First, a bit of history: Way back on September 11, 2001, 19 men commandeered four commercial airliners and turned them into guided missiles, crashing two of them into the twin towers of New York City’s World Trade Center and the third into the Pentagon. The fourth was prevented from reaching its presumed target in Washington, D.C., when the passengers attempted to wrest control of the plane from the hijackers. That aircraft crashed into a field in Pennsylvania, killing all aboard but no one else. A total of 2,977 innocent lives were taken that day, more than were killed in the Japanese attack on Pearl Harbor.
Come, come, Dunphy, you say. Everyone remembers the 9/11 attacks. Why the exercise in remedial history?
Because it’s sadly but plainly apparent that not everyone does remember the 9/11 attacks, as evidenced by the fact that so many people seem queasy about taking the steps necessary to prevent another attack from occurring.
Witness the hand-wringing and caterwauling over the Associated Press’s revelations that officers from the New York Police Department have been conducting surveillance on people all the way out on Long Island and even in . . . New Jersey! Civil rights trampled on! Police state! The horror!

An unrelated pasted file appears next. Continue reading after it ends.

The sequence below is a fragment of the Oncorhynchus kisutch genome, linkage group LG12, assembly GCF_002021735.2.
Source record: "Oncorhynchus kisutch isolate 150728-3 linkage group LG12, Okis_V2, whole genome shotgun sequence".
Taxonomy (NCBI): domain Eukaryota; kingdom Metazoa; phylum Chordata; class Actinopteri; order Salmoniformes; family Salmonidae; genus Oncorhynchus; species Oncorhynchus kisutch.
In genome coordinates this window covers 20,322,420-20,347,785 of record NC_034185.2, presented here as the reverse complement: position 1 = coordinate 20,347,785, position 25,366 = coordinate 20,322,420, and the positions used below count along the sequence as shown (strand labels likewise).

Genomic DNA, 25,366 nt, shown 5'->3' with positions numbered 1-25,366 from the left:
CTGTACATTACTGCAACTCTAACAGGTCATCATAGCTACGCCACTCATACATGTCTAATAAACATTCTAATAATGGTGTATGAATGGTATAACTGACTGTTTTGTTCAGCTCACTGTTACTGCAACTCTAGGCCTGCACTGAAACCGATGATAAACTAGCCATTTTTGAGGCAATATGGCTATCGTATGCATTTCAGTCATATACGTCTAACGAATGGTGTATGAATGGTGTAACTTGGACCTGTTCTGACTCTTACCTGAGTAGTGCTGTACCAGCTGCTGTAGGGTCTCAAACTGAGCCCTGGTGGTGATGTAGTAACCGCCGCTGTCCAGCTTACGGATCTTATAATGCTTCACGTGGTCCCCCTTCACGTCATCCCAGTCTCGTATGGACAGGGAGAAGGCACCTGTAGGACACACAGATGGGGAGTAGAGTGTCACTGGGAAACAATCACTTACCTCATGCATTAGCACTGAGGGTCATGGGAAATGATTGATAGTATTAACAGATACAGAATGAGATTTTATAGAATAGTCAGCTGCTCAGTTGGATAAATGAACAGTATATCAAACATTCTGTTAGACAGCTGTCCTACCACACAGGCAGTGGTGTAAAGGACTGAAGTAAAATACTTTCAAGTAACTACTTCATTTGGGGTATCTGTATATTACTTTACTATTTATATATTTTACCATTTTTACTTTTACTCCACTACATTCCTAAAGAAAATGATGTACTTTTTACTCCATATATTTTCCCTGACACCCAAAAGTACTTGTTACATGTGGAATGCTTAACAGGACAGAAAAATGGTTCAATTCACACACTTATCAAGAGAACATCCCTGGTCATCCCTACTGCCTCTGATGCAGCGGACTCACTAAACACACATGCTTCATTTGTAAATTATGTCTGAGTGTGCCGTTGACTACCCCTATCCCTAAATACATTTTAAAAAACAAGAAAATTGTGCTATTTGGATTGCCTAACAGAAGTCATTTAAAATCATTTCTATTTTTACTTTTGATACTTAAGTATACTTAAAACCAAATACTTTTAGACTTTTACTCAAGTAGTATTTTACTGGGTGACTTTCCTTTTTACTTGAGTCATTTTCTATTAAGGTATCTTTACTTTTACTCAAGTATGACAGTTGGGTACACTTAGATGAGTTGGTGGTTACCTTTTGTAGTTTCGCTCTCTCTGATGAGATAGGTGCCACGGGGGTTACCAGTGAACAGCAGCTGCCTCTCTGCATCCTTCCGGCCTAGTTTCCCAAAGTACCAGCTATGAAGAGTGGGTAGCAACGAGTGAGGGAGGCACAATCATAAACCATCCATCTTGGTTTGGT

Predictably indignant were the editors of the New York Times, who in a March 8 editorial wrote, “New York police officers fanned out across Newark in 2007, photographing Muslim businesses and gathering data on mosque worshipers. Some are now wary of praying in public, joining faith-based groups or patronizing some restaurants and shops.”
The editorial also quotes Michael Ward, special agent in charge of the FBI’s Newark office, who said that the NYPD’s surveillance operations in New Jersey had undermined the Bureau’s relationships with Muslims. “There’s no correlation between the location of houses of worship and minority-owned businesses and counterterrorism,” Ward said. By generating distrust, he said, the operation created “more risk.”
The rivalry between local police departments and the FBI is a tired old staple of film and television, but indeed there is a fair amount of truth in it. Yes, the FBI has some very talented people, and the inclusion of FBI manpower in a local task force can bring a welcome influx of resources to a previously stymied investigation, but among seasoned detectives in most cities the initials stand for Famous But Incompetent. Perhaps that overstates it a bit, but FBI agents put their pants on one leg at a time. They sometimes botch their cases, burn their surveillances, compromise their informants, and otherwise foul things up just as badly as local cops do. And regardless of their capabilities, there simply aren’t enough of them to cover all the ground that needs to be covered in the fight against terrorism.